A wellness model of health in mind, body and spirit was a consistent theme, with asset-based and resiliency perspectives being recognized as important components – moving away from health professionals’ tendency to ‘pathologize’ (Madeleine) and moving towards ‘life giving forces’ for Aboriginal individuals and families (Gaye). Al spoke of the ‘medicine wheel’ as a conceptual framework for understanding First Nations health, however, Madeleine noted that this framework is less relevant for Inuit and Métis peoples, and that depending on how it’s framed, the medicine wheel can prove controversial for some [Madeleine]. Al spoke of community resilience as the fundamental building block on which an approach to preventing dysfunctional communities from spiraling into crisis should be built. Madeleine also raised the spectre of the proliferation of conceptual frameworks which, to be workable, have to consider factors like buy-in, affordability/sustainability and appropriateness.
Speakers noted the importance of Health Canada recognizing culture and self-determination as important indigenous determinants of health. Recognizing ‘culture’ as a determinant of health “affirms the centrality of cultural beliefs that have guided indigenous people since time immemorial” (Bill), and ‘self-determination’ is central to any community development approach (Alison).
Health Canada views Métis, First Nation people living off-reserve and Inuit living outside recognized communities as not eligible for most programs and services offered by the First Nation and Inuit Heath Branch (F.N.I.H.B.). The one major exception being Non-Insured Health Benefits (N.I.H.B.) which is available to registered First Nation people and recognized Inuit regardless of residence in Canada. The impact of this position was acknowledged by members of the audience and Alison – it serves as a barrier to individuals and families living on reserves in being able to access community-based OCCUPATIONAL THERAPY services. The focus of funding from Health Canada is for primary health care – the Department funds 700 community health nursing positions, many in remote and isolated areas. Currently Health Canada has no direct link with, or knowledge of the value of occupational therapy as a profession (Al). Not with standing, F.N.H.I.B. is prepared to respond to initiatives proposed by occupational therapists (Al). There is potential funding for occupational therapy directly from larger Bands or tribal councils which have taken on local control of health services through transfer agreements; however, there is little awareness about occupational therapy even within these organizations.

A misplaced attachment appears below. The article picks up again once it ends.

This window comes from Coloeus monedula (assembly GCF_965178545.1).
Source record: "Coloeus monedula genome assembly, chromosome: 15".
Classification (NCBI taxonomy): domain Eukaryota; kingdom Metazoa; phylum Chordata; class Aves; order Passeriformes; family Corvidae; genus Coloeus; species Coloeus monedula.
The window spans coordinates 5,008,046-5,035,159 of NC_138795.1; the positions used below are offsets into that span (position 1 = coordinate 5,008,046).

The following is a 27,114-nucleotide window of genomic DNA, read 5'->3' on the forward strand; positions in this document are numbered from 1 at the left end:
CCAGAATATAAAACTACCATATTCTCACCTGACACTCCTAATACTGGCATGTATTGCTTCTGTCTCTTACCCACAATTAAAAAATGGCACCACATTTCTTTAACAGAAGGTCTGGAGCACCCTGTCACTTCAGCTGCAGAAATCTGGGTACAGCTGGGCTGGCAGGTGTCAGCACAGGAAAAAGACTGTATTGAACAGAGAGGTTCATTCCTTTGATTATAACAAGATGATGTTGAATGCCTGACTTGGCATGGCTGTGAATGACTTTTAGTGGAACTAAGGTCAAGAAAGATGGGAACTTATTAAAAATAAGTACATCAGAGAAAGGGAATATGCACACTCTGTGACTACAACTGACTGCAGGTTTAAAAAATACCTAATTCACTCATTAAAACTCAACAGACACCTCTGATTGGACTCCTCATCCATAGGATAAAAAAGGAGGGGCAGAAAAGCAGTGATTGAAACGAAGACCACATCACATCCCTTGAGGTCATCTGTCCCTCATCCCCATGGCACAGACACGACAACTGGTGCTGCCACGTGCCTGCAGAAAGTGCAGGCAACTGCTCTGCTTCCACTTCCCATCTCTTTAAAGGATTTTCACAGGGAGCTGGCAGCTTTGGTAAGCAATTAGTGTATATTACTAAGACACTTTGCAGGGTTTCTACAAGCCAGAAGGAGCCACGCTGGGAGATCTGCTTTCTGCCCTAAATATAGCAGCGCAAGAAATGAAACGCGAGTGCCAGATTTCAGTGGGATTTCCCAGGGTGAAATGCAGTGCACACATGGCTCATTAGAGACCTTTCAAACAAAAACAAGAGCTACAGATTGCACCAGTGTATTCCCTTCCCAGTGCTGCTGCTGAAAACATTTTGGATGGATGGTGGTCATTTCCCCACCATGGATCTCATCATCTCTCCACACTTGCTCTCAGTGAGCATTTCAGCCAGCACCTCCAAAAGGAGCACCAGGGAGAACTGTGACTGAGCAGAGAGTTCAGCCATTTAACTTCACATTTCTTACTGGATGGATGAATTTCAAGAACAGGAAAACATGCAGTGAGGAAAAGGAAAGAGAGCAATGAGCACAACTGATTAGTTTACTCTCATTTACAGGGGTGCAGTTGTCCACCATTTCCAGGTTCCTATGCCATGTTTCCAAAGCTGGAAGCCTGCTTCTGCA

The N.I.H.B. program is the “payer of last resort” for benefits such as prescription drugs, medical supplies and equipment, and dental care (Al). N.I.H.B. recognizes occupational therapists’ ability to request equipment without a doctor’s prescription varies from region to region.
Invisibility of Occupational Therapy